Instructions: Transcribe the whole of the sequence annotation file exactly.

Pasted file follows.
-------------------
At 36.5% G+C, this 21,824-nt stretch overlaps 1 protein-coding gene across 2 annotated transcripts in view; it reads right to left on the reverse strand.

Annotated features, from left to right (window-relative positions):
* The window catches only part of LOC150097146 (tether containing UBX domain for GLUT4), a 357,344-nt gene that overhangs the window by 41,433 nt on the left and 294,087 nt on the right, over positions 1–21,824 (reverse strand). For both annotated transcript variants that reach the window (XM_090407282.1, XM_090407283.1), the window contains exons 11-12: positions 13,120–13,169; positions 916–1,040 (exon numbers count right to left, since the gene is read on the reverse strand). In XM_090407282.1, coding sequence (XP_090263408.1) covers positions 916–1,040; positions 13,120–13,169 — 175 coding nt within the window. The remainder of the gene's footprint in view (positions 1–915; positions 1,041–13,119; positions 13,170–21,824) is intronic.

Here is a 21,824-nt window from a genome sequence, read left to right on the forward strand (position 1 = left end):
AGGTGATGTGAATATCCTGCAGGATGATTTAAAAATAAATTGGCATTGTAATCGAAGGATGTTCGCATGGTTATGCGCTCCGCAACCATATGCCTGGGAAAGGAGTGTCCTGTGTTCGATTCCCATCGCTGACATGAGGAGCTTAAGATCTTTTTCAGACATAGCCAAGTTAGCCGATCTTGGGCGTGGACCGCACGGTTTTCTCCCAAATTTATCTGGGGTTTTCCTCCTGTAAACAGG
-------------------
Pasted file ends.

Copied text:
At 36.5% G+C, this 21,824-nt stretch overlaps 1 protein-coding gene across 2 annotated transcripts in view; it reads right to left on the reverse strand.

Annotated features, from left to right (window-relative positions):
* The window catches only part of LOC150097146 (tether containing UBX domain for GLUT4), a 357,344-nt gene that overhangs the window by 41,433 nt on the left and 294,087 nt on the right, over positions 1–21,824 (reverse strand). For both annotated transcript variants that reach the window (XM_090407282.1, XM_090407283.1), the window contains exons 11-12: positions 13,120–13,169; positions 916–1,040 (exon numbers count right to left, since the gene is read on the reverse strand). In XM_090407282.1, coding sequence (XP_090263408.1) covers positions 916–1,040; positions 13,120–13,169 — 175 coding nt within the window. The remainder of the gene's footprint in view (positions 1–915; positions 1,041–13,119; positions 13,170–21,824) is intronic.

Here is a 21,824-nt window from a genome sequence, read left to right on the forward strand (position 1 = left end):
AGGTGATGTGAATATCCTGCAGGATGATTTAAAAATAAATTGGCATTGTAATCGAAGGATGTTCGCATGGTTATGCGCTCCGCAACCATATGCCTGGGAAAGGAGTGTCCTGTGTTCGATTCCCATCGCTGACATGAGGAGCTTAAGATCTTTTTCAGACATAGCCAAGTTAGCCGATCTTGGGCGTGGACCGCACGGTTTTCTCCCAAATTTATCTGGGGTTTTCCTCCTGTAAACAGG